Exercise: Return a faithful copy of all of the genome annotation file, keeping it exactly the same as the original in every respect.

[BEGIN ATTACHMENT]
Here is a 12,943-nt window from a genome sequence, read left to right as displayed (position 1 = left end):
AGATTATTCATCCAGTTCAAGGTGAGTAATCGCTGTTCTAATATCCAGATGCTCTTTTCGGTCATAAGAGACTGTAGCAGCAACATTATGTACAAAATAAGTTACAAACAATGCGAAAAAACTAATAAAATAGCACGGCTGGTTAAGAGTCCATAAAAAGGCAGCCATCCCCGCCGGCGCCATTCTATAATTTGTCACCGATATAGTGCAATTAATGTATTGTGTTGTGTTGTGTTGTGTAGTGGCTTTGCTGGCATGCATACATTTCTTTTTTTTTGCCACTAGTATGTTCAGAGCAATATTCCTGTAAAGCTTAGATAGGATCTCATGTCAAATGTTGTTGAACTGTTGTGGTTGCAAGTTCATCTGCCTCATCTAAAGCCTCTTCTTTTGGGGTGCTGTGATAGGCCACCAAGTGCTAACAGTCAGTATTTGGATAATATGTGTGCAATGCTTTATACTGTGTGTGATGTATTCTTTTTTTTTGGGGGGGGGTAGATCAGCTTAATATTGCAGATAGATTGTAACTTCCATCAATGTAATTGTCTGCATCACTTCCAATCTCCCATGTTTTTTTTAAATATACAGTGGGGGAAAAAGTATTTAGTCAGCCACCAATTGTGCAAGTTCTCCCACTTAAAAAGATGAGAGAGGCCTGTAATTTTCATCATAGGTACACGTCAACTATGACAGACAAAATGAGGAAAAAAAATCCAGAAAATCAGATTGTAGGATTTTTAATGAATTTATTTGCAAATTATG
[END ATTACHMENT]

Here is a 12,943-nt window from a genome sequence, read left to right as displayed (position 1 = left end):
AGATTATTCATCCAGTTCAAGGTGAGTAATCGCTGTTCTAATATCCAGATGCTCTTTTCGGTCATAAGAGACTGTAGCAGCAACATTATGTACAAAATAAGTTACAAACAATGCGAAAAAACTAATAAAATAGCACGGCTGGTTAAGAGTCCATAAAAAGGCAGCCATCCCCGCCGGCGCCATTCTATAATTTGTCACCGATATAGTGCAATTAATGTATTGTGTTGTGTTGTGTTGTGTAGTGGCTTTGCTGGCATGCATACATTTCTTTTTTTTTGCCACTAGTATGTTCAGAGCAATATTCCTGTAAAGCTTAGATAGGATCTCATGTCAAATGTTGTTGAACTGTTGTGGTTGCAAGTTCATCTGCCTCATCTAAAGCCTCTTCTTTTGGGGTGCTGTGATAGGCCACCAAGTGCTAACAGTCAGTATTTGGATAATATGTGTGCAATGCTTTATACTGTGTGTGATGTATTCTTTTTTTTTGGGGGGGGGTAGATCAGCTTAATATTGCAGATAGATTGTAACTTCCATCAATGTAATTGTCTGCATCACTTCCAATCTCCCATGTTTTTTTTAAATATACAGTGGGGGAAAAAGTATTTAGTCAGCCACCAATTGTGCAAGTTCTCCCACTTAAAAAGATGAGAGAGGCCTGTAATTTTCATCATAGGTACACGTCAACTATGACAGACAAAATGAGGAAAAAAAATCCAGAAAATCAGATTGTAGGATTTTTAATGAATTTATTTGCAAATTATG